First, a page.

Innovation That Matters

Crowdsourced restaurant taps local community

Food & Drink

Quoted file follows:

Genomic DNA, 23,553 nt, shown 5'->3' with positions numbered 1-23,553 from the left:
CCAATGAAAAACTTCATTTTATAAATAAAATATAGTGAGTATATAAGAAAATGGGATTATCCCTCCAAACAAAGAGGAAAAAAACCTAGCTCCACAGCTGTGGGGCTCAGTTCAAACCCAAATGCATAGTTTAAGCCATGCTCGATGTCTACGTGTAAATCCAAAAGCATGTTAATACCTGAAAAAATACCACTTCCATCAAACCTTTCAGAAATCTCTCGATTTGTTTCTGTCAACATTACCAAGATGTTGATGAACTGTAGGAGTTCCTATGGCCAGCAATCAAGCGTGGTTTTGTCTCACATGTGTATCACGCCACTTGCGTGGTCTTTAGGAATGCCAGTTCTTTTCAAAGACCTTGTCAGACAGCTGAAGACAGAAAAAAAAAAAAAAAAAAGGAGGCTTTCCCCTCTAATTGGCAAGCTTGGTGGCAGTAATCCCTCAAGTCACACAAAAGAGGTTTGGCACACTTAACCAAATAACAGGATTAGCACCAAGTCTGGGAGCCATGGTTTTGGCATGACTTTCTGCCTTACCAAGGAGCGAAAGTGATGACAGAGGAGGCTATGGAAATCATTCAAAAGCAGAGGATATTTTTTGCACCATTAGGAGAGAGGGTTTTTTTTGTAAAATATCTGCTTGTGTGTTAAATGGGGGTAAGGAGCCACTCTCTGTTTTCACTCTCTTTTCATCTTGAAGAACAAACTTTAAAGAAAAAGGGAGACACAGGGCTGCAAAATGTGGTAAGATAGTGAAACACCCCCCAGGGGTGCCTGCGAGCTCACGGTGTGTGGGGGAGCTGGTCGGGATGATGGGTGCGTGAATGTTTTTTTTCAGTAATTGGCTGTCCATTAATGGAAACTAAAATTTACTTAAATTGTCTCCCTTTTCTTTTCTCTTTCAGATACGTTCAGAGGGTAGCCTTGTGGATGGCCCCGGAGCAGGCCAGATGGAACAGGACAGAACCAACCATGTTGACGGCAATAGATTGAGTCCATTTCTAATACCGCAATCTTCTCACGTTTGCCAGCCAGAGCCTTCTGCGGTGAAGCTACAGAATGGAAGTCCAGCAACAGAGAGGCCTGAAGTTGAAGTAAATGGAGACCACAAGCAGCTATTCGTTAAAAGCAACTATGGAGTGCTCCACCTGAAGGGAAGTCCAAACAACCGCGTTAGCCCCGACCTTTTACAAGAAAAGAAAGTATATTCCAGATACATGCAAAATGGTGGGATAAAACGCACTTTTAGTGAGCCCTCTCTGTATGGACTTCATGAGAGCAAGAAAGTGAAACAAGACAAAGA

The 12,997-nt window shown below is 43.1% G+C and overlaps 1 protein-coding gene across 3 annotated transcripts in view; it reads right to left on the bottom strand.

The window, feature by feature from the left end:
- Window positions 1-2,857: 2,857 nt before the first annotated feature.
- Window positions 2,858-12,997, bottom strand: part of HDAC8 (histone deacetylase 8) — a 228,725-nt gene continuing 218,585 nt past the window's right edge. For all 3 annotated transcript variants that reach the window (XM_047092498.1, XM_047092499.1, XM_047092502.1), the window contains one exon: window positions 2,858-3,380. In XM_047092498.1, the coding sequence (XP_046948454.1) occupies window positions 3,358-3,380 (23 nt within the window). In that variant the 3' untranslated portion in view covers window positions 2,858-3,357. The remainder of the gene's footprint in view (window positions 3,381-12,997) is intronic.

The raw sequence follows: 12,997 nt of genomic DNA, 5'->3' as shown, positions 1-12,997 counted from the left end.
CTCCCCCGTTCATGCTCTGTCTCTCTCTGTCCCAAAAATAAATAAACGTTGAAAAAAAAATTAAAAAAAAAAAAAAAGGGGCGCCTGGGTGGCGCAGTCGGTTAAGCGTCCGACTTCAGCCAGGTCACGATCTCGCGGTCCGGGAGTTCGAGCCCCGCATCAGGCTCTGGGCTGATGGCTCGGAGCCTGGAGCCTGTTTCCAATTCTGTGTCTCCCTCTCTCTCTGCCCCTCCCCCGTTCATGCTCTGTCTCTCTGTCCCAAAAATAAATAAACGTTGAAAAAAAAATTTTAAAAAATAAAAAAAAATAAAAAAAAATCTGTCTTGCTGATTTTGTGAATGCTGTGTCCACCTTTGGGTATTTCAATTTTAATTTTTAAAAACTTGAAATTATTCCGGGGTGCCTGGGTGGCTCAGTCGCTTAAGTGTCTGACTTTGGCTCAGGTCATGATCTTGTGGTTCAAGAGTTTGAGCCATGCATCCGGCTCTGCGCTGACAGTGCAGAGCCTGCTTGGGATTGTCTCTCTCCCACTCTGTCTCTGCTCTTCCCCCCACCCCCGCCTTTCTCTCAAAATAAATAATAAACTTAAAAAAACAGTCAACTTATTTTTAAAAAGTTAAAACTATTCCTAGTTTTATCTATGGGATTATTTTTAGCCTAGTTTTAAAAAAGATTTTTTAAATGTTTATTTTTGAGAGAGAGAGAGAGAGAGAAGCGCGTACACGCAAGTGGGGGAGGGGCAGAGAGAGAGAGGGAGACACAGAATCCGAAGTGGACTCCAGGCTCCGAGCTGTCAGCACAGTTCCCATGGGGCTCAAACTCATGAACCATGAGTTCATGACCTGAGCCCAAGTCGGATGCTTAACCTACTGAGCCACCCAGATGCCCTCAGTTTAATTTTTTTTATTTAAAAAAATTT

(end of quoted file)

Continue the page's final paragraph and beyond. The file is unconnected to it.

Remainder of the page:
We’ve covered enough crowdsourced innovations now that it’s pretty clear the trend has taken hold. One thing we hadn’t seen until just recently, however, is a crowdsourced restaurant. Enter Elements, an eatery being planned to open next year in Washington. Crafted by a “beta community” of some 400 participants, Elements will serve raw and organic locally grown vegetarian food in an environmentally sustainable way. The Elements project was launched back in February 2007 by Linda Welch, a Washington businesswoman who partnered with local entrepreneur and crowdsourcing proponent Neil Takemoto. Beginning with just 14 members, the beta community involved in creating the restaurant now includes designers, potential chefs and a local nonprofit called Live Green, which works to help establish environmentally sound businesses, according to the Washington Post. The concept has expanded dramatically from the original idea for a small cafe to a full-fledged, green-certified restaurant. Members earn points for their participation efforts, such as attending meetings and referring new members; those with at least 1 percent of the total points are eligible to share in the 10 percent of profits allocated to members, the Post reported. Meanwhile Welch, who is funding the project, still has final say on any decisions. Local growers, vintners, brewers, artists, musicians and community groups ultimately will all play a key role in the restaurant, which will also offer classes and lectures and sponsor events. Elements’ crowdsourcing approach has not only provided a way to tap into a broad range of local expertise–one member, for example, is an expert in LEED, the green building certification system–it has also built a loyal base of customers interested in patronizing the 3,500-square-foot, community-focused restaurant once it’s open. Welch explains: “Most businesses are started because you have a great idea, and you take it out to the public to see if they like it. This is the opposite. We’re finding out what people want and doing it.” That’s the power of crowdsourcing, and we couldn’t have put it better ourselves. 😉 Spotted by: Brian Yang


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